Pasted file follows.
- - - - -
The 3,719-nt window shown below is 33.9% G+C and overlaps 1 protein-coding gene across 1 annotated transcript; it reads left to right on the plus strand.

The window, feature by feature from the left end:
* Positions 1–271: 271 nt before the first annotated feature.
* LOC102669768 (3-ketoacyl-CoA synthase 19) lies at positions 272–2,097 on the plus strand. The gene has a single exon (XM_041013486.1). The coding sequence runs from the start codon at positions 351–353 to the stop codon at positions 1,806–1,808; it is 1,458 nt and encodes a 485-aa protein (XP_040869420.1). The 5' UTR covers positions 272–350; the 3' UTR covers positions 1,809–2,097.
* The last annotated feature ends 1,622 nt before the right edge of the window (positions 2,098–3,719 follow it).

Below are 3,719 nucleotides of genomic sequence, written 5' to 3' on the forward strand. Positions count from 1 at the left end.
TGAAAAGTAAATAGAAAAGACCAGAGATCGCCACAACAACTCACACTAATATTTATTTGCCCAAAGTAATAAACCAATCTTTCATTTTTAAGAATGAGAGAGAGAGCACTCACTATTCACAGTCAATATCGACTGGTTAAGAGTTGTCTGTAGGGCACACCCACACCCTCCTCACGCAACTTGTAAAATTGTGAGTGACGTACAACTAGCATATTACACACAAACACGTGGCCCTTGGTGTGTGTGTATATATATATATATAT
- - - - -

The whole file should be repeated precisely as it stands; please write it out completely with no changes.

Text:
The 3,719-nt window shown below is 33.9% G+C and overlaps 1 protein-coding gene across 1 annotated transcript; it reads left to right on the plus strand.

The window, feature by feature from the left end:
* Positions 1–271: 271 nt before the first annotated feature.
* LOC102669768 (3-ketoacyl-CoA synthase 19) lies at positions 272–2,097 on the plus strand. The gene has a single exon (XM_041013486.1). The coding sequence runs from the start codon at positions 351–353 to the stop codon at positions 1,806–1,808; it is 1,458 nt and encodes a 485-aa protein (XP_040869420.1). The 5' UTR covers positions 272–350; the 3' UTR covers positions 1,809–2,097.
* The last annotated feature ends 1,622 nt before the right edge of the window (positions 2,098–3,719 follow it).

Below are 3,719 nucleotides of genomic sequence, written 5' to 3' on the forward strand. Positions count from 1 at the left end.
TGAAAAGTAAATAGAAAAGACCAGAGATCGCCACAACAACTCACACTAATATTTATTTGCCCAAAGTAATAAACCAATCTTTCATTTTTAAGAATGAGAGAGAGAGCACTCACTATTCACAGTCAATATCGACTGGTTAAGAGTTGTCTGTAGGGCACACCCACACCCTCCTCACGCAACTTGTAAAATTGTGAGTGACGTACAACTAGCATATTACACACAAACACGTGGCCCTTGGTGTGTGTGTATATATATATATATAT